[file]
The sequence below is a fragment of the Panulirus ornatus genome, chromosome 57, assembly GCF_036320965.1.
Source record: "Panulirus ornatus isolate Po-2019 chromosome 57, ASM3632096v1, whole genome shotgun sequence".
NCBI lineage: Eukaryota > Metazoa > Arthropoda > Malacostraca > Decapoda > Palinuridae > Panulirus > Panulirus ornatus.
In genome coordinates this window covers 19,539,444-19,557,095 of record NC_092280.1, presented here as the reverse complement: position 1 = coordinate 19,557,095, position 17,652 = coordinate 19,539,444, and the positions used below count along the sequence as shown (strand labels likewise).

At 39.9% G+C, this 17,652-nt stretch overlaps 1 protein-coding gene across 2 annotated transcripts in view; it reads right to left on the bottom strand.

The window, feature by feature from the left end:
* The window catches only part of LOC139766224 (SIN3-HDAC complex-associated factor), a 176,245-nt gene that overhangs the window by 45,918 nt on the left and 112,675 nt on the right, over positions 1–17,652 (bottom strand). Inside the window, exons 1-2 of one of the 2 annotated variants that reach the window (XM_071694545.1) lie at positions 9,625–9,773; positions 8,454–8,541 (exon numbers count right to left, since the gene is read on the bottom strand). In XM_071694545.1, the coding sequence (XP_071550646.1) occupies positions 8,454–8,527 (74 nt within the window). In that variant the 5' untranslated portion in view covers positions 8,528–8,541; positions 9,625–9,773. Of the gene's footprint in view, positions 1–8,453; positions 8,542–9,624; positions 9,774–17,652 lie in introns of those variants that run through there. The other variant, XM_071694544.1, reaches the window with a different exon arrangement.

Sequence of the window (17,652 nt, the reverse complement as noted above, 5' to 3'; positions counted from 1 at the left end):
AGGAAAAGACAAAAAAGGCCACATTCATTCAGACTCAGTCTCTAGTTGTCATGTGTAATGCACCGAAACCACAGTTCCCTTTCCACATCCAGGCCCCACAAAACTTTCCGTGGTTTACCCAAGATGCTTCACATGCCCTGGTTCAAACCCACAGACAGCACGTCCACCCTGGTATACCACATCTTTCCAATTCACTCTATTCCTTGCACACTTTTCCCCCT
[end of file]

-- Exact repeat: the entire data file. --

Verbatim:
The sequence below is a fragment of the Panulirus ornatus genome, chromosome 57, assembly GCF_036320965.1.
Source record: "Panulirus ornatus isolate Po-2019 chromosome 57, ASM3632096v1, whole genome shotgun sequence".
NCBI lineage: Eukaryota > Metazoa > Arthropoda > Malacostraca > Decapoda > Palinuridae > Panulirus > Panulirus ornatus.
In genome coordinates this window covers 19,539,444-19,557,095 of record NC_092280.1, presented here as the reverse complement: position 1 = coordinate 19,557,095, position 17,652 = coordinate 19,539,444, and the positions used below count along the sequence as shown (strand labels likewise).

At 39.9% G+C, this 17,652-nt stretch overlaps 1 protein-coding gene across 2 annotated transcripts in view; it reads right to left on the bottom strand.

The window, feature by feature from the left end:
* The window catches only part of LOC139766224 (SIN3-HDAC complex-associated factor), a 176,245-nt gene that overhangs the window by 45,918 nt on the left and 112,675 nt on the right, over positions 1–17,652 (bottom strand). Inside the window, exons 1-2 of one of the 2 annotated variants that reach the window (XM_071694545.1) lie at positions 9,625–9,773; positions 8,454–8,541 (exon numbers count right to left, since the gene is read on the bottom strand). In XM_071694545.1, the coding sequence (XP_071550646.1) occupies positions 8,454–8,527 (74 nt within the window). In that variant the 5' untranslated portion in view covers positions 8,528–8,541; positions 9,625–9,773. Of the gene's footprint in view, positions 1–8,453; positions 8,542–9,624; positions 9,774–17,652 lie in introns of those variants that run through there. The other variant, XM_071694544.1, reaches the window with a different exon arrangement.

Sequence of the window (17,652 nt, the reverse complement as noted above, 5' to 3'; positions counted from 1 at the left end):
AGGAAAAGACAAAAAAGGCCACATTCATTCAGACTCAGTCTCTAGTTGTCATGTGTAATGCACCGAAACCACAGTTCCCTTTCCACATCCAGGCCCCACAAAACTTTCCGTGGTTTACCCAAGATGCTTCACATGCCCTGGTTCAAACCCACAGACAGCACGTCCACCCTGGTATACCACATCTTTCCAATTCACTCTATTCCTTGCACACTTTTCCCCCT